Kansans to vote on constitutional amendment regarding abortion rights Aug. 2
WICHITA, Kan. (KWCH) - Kansas is one of just a few states that’s considered an “abortion haven” or “sanctuary.” The state drew national attention in 1991 as anti-abortion activists mounted the “Summer of Mercy” sit-in protests. Eighteen years after that, abortion provider George Tiller was killed in his church.
Now, Kansas will once again be put in the spotlight. The state will be the first to vote on abortion rights following the U.S. Supreme Court’s ruling on June 17 overturning Roe v. Wade and returning the regulation of abortion back to the states.
On August 2, Kansas voters will decide whether the right to an abortion is protected by the Kansas constitution.
While the words “right to an abortion” are not directly stated in the Kansas constitution, a 2019 Kansas Supreme Court ruling protects a person’s right to personal autonomy – which includes decisions concerning pregnancy.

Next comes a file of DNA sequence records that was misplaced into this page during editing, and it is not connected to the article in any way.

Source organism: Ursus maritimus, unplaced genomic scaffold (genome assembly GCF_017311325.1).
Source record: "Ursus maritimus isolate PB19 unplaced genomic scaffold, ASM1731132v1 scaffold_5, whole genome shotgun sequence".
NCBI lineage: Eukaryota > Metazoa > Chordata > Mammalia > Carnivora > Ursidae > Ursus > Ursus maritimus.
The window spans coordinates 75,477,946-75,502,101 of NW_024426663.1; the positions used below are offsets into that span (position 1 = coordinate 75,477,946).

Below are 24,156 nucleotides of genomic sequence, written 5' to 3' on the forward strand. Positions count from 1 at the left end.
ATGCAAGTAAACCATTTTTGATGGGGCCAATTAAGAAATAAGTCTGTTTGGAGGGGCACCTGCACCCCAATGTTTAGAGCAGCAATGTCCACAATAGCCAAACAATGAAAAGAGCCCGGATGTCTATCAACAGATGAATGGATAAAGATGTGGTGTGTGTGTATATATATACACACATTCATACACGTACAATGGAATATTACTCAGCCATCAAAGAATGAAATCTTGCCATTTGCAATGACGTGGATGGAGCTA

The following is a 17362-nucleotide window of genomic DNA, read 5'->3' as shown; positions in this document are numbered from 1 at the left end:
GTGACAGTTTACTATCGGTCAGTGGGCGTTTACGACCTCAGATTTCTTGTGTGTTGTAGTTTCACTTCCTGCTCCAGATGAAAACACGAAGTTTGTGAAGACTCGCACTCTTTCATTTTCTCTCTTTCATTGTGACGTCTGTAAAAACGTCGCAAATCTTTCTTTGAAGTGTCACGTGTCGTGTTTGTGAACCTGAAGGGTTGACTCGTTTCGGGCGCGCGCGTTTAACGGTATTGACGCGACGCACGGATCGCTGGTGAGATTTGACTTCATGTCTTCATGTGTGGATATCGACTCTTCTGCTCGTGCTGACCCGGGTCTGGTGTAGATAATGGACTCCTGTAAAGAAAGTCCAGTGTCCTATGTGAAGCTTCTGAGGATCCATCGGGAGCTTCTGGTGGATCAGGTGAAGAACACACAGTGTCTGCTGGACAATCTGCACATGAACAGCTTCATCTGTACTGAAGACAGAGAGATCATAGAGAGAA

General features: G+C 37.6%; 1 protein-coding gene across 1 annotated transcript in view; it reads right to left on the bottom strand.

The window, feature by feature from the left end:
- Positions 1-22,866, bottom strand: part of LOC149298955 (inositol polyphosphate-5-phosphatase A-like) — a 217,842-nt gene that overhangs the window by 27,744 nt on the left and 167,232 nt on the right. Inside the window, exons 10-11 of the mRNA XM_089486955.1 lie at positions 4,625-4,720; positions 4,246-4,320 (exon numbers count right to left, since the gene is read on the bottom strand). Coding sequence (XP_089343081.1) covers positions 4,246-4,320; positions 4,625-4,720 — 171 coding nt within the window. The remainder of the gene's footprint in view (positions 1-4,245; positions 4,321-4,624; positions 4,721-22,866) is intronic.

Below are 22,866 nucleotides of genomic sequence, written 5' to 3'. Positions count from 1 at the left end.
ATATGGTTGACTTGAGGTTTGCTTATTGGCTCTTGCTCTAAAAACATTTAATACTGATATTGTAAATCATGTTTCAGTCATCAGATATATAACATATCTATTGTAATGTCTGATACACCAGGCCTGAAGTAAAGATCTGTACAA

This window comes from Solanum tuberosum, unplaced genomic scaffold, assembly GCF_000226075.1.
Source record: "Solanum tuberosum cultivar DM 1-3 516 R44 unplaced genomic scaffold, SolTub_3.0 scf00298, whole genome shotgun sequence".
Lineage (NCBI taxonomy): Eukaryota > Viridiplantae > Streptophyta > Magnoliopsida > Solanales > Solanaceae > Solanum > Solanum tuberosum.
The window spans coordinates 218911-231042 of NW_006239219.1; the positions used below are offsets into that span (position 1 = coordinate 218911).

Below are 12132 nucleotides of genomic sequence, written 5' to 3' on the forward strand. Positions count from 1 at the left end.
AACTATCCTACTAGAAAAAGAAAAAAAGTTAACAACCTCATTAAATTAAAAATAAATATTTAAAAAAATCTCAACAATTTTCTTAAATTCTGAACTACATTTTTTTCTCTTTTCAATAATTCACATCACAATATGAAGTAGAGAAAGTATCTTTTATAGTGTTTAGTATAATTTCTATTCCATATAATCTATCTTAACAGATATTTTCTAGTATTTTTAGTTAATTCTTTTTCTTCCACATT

The proposed amendment to the Kansas constitution would remove the right to abortion that currently exists. It would also explicitly state that the government would not be required to provide funding for abortions. Finally, it would give state legislators the right to pass laws regarding abortion.
- A “yes” vote affirms that the right to an abortion will no longer be guaranteed by the state’s constitution and legislators will be able to pass laws regulating abortion.
- A “no” vote means nothing will change in the state. There will be no amendment and the state’s constitution will remain as it is today.
Again, any Kansas voter registered by July 12 will be able to vote on the constitutional amendment in the August primary. Voters do have to register as a Republican or Democrat to vote in the individual races for each party.
Many Wichitans now say they’re more interested in voting on Aug. 2.
“My personal preference is of course that we could have an outright ban on abortion,” Wichita voter Ada Seiwart. “Again, I understand that we live in a democracy and that democracy requires compromise.”
The views on the issue are split when it comes to whether voters will vote “yes” or “no” on Aug. 2.
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